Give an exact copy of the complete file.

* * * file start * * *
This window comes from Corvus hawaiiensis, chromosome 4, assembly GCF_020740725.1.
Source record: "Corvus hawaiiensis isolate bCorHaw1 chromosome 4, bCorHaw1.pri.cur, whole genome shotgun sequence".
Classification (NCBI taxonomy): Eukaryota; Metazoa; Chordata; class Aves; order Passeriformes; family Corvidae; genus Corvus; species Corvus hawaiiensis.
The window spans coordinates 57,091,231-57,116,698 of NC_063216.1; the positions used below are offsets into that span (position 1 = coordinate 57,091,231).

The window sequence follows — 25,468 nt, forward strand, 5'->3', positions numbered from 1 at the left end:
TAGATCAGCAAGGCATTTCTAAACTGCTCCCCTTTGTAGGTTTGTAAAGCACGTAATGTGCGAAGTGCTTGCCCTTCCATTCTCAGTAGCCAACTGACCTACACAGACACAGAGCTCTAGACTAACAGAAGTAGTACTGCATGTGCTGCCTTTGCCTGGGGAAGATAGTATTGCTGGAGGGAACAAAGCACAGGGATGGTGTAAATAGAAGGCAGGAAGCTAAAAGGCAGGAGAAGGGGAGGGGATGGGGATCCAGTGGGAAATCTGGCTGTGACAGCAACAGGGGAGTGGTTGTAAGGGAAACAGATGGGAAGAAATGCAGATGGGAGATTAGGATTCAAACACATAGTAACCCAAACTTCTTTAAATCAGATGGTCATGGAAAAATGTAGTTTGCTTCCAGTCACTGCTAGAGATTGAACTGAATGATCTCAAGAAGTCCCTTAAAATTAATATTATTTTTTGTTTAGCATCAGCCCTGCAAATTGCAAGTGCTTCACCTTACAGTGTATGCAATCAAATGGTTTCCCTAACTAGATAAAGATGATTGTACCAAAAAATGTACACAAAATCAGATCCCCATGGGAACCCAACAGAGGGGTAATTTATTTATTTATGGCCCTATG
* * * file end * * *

This window comes from Corvus hawaiiensis, chromosome 4, assembly GCF_020740725.1.
Source record: "Corvus hawaiiensis isolate bCorHaw1 chromosome 4, bCorHaw1.pri.cur, whole genome shotgun sequence".
Classification (NCBI taxonomy): Eukaryota; Metazoa; Chordata; class Aves; order Passeriformes; family Corvidae; genus Corvus; species Corvus hawaiiensis.
The window spans coordinates 57,091,231-57,116,698 of NC_063216.1; the positions used below are offsets into that span (position 1 = coordinate 57,091,231).

The window sequence follows — 25,468 nt, forward strand, 5'->3', positions numbered from 1 at the left end:
TAGATCAGCAAGGCATTTCTAAACTGCTCCCCTTTGTAGGTTTGTAAAGCACGTAATGTGCGAAGTGCTTGCCCTTCCATTCTCAGTAGCCAACTGACCTACACAGACACAGAGCTCTAGACTAACAGAAGTAGTACTGCATGTGCTGCCTTTGCCTGGGGAAGATAGTATTGCTGGAGGGAACAAAGCACAGGGATGGTGTAAATAGAAGGCAGGAAGCTAAAAGGCAGGAGAAGGGGAGGGGATGGGGATCCAGTGGGAAATCTGGCTGTGACAGCAACAGGGGAGTGGTTGTAAGGGAAACAGATGGGAAGAAATGCAGATGGGAGATTAGGATTCAAACACATAGTAACCCAAACTTCTTTAAATCAGATGGTCATGGAAAAATGTAGTTTGCTTCCAGTCACTGCTAGAGATTGAACTGAATGATCTCAAGAAGTCCCTTAAAATTAATATTATTTTTTGTTTAGCATCAGCCCTGCAAATTGCAAGTGCTTCACCTTACAGTGTATGCAATCAAATGGTTTCCCTAACTAGATAAAGATGATTGTACCAAAAAATGTACACAAAATCAGATCCCCATGGGAACCCAACAGAGGGGTAATTTATTTATTTATGGCCCTATG